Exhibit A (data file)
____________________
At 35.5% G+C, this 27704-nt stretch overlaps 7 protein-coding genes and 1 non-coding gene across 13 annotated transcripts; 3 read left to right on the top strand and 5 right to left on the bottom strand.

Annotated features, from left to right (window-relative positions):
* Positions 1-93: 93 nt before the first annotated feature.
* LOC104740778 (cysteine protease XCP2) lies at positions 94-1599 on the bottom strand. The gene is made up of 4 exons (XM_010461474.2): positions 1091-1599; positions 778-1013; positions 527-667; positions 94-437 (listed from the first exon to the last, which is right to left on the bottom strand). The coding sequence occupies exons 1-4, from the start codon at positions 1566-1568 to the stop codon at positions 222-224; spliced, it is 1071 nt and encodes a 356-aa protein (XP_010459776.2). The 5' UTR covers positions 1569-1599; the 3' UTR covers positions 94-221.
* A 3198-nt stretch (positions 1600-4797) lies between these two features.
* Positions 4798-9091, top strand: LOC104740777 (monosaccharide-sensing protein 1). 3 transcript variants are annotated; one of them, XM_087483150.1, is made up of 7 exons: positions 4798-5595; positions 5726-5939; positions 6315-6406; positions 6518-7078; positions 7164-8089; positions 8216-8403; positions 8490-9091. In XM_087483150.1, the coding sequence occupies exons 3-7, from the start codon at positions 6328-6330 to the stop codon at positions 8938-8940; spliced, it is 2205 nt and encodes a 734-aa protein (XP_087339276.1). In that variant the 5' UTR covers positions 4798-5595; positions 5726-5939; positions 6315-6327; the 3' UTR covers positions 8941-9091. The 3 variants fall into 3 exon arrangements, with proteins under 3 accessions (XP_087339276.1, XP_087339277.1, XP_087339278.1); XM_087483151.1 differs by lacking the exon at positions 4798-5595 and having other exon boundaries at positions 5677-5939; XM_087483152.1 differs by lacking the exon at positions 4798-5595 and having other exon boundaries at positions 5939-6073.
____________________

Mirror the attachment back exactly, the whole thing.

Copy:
At 35.5% G+C, this 27704-nt stretch overlaps 7 protein-coding genes and 1 non-coding gene across 13 annotated transcripts; 3 read left to right on the top strand and 5 right to left on the bottom strand.

Annotated features, from left to right (window-relative positions):
* Positions 1-93: 93 nt before the first annotated feature.
* LOC104740778 (cysteine protease XCP2) lies at positions 94-1599 on the bottom strand. The gene is made up of 4 exons (XM_010461474.2): positions 1091-1599; positions 778-1013; positions 527-667; positions 94-437 (listed from the first exon to the last, which is right to left on the bottom strand). The coding sequence occupies exons 1-4, from the start codon at positions 1566-1568 to the stop codon at positions 222-224; spliced, it is 1071 nt and encodes a 356-aa protein (XP_010459776.2). The 5' UTR covers positions 1569-1599; the 3' UTR covers positions 94-221.
* A 3198-nt stretch (positions 1600-4797) lies between these two features.
* Positions 4798-9091, top strand: LOC104740777 (monosaccharide-sensing protein 1). 3 transcript variants are annotated; one of them, XM_087483150.1, is made up of 7 exons: positions 4798-5595; positions 5726-5939; positions 6315-6406; positions 6518-7078; positions 7164-8089; positions 8216-8403; positions 8490-9091. In XM_087483150.1, the coding sequence occupies exons 3-7, from the start codon at positions 6328-6330 to the stop codon at positions 8938-8940; spliced, it is 2205 nt and encodes a 734-aa protein (XP_087339276.1). In that variant the 5' UTR covers positions 4798-5595; positions 5726-5939; positions 6315-6327; the 3' UTR covers positions 8941-9091. The 3 variants fall into 3 exon arrangements, with proteins under 3 accessions (XP_087339276.1, XP_087339277.1, XP_087339278.1); XM_087483151.1 differs by lacking the exon at positions 4798-5595 and having other exon boundaries at positions 5677-5939; XM_087483152.1 differs by lacking the exon at positions 4798-5595 and having other exon boundaries at positions 5939-6073.